Pulling Together: A Guide for Indigenization of Post-Secondary Institutions — Teachers and Instructors is part of a set of open professional learning guides that are the result of collaboration between BCcampus, the Ministry of Advanced Education and Skills Training, and a steering committee of Indigenous education leaders. The content in these guides is authored by teams of Indigenous and ally writers from across B.C.
This series is intended to support systemic change in the Trades Education and Training sectors, although you need not be a Trades instructor to attend. We all have a role to play in strengthening our educational practices to contribute positively toward improving the lives and learners within the Trades community.
This is a multi-day event with one synchronous session each Thursday from 2:00 p.m. – 4:00 p.m., April 28 to June 2.
Priscilla Taipale (she/her) has been a visitor on Coast Salish territory since 2001 and lives and works on the traditional, unceded territory of the xʷməθkwəy̓əm (Musqueam), Skwxwú7mesh (Squamish), and Səl̓ílwətaʔ/Selilwitulh (Tsleil-Waututh) peoples. She is Cree and a member of Taykwa Tagamou Nation in Treaty 9 territory (Northeastern Ontario), and she also has Finnish and English settler ancestry. For the past several years, Priscilla has been working in Indigenous health and cultural safety at Vancouver Coastal Health, the University of British Columbia (UBC), and the British Columbia Institute of Technology (BCIT), where she has facilitated cultural safety training for health authority staff (physicians, nurses, allied health, and administration) and for health science students at UBC. She is currently contract faculty in the BCIT School of Nursing Bachelor of Science in Nursing program. Along with teaching the Indigenous health course, she is also involved in curriculum work focused on Indigenization. Priscilla holds a PhD in nursing from UBC. Her career in healthcare spans over 20 years in clinical care, research, education, and leadership.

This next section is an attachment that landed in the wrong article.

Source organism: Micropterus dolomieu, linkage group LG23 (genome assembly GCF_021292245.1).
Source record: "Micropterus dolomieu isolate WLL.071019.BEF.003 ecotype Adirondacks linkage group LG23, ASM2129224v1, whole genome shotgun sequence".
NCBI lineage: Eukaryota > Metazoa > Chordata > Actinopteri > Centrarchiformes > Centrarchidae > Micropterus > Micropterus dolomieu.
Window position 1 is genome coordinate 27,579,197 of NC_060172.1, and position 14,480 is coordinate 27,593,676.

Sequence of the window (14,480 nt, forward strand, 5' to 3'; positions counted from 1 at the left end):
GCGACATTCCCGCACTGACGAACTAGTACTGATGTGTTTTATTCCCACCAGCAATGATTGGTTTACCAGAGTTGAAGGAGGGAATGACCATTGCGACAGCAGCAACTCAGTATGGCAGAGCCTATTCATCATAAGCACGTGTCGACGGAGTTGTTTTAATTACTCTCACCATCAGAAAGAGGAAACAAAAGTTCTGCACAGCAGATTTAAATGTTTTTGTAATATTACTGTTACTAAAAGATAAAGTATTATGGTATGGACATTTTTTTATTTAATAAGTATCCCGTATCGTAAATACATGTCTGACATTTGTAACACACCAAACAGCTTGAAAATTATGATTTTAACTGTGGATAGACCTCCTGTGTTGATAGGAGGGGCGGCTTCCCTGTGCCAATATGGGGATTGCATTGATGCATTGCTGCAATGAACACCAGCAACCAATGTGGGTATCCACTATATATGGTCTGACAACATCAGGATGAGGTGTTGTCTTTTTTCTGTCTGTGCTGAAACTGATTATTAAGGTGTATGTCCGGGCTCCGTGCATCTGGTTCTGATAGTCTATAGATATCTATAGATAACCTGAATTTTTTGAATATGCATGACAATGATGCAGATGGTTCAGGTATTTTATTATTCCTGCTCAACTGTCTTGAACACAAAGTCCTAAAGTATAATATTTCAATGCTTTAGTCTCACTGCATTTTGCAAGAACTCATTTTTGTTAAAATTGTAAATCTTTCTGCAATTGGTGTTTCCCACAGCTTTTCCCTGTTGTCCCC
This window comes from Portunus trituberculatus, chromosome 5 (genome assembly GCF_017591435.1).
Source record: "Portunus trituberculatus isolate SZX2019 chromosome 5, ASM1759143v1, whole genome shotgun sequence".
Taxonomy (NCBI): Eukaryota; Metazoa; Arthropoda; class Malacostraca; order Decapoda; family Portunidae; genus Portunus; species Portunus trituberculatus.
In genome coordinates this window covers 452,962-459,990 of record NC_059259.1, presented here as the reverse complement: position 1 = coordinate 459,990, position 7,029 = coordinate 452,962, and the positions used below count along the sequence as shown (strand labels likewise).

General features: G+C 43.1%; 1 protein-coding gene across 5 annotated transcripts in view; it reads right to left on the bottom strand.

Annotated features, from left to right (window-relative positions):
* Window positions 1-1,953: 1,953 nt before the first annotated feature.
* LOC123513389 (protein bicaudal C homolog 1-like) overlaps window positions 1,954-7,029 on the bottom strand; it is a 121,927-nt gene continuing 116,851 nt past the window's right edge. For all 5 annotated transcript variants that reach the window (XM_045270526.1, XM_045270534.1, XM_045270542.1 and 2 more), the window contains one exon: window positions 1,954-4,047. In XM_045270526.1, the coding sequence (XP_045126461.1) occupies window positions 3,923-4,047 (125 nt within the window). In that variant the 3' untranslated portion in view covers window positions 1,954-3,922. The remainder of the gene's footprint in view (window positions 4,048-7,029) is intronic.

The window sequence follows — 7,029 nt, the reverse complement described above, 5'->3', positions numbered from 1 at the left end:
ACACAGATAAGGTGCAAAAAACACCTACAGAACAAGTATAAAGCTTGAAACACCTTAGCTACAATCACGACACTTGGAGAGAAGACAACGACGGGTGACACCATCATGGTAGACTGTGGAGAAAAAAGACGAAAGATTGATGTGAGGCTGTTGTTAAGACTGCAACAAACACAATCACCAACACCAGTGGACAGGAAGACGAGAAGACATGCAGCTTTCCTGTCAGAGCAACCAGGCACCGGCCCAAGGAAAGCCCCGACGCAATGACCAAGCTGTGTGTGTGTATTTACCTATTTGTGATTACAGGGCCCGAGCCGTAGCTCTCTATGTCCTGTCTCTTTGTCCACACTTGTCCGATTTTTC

Tami Pierce (she/her) is the associate director, Indigenous Initiatives and Partnerships at BCIT, an Indigenous education consultant, and a Simon Fraser University alum. She is of Tsm’syen and Japanese descent and grew up on the northwest coast of B.C. She currently lives and works on the traditional, unceded territory of the Coast Salish Nations, including the homelands of the xʷməθkwəy̓əm (Musqueam), Skwxwú7mesh (Squamish), and Səl̓ílwətaʔ/Selilwitulh (Tsleil-Waututh) peoples.
Tami has over 27 years in the post-secondary system and has held various roles. While administration and management have been her key areas of focus, she also enjoys teaching. Recent highlights of her work include co-writing Indigenous curriculum, facilitating cultural awareness and cultural sensitivity training, teaching office administration, developing and facilitating workshops, and, for fun, writing about her own lived experiences. One of her essays was published in the 2018 edition of The Indigenous Peoples Atlas of Canada, where she shares a heartfelt story about her personal experience with racism.
This event is free. To ensure we have an inclusive and welcoming environment for all, we’ve added registration to all our sessions.
This notice is to inform you that this session will be recorded, archived, and made available publicly on BCcampus.ca. By participating in this session, you acknowledge that your participation in this session will be recorded and the recording will be made available openly.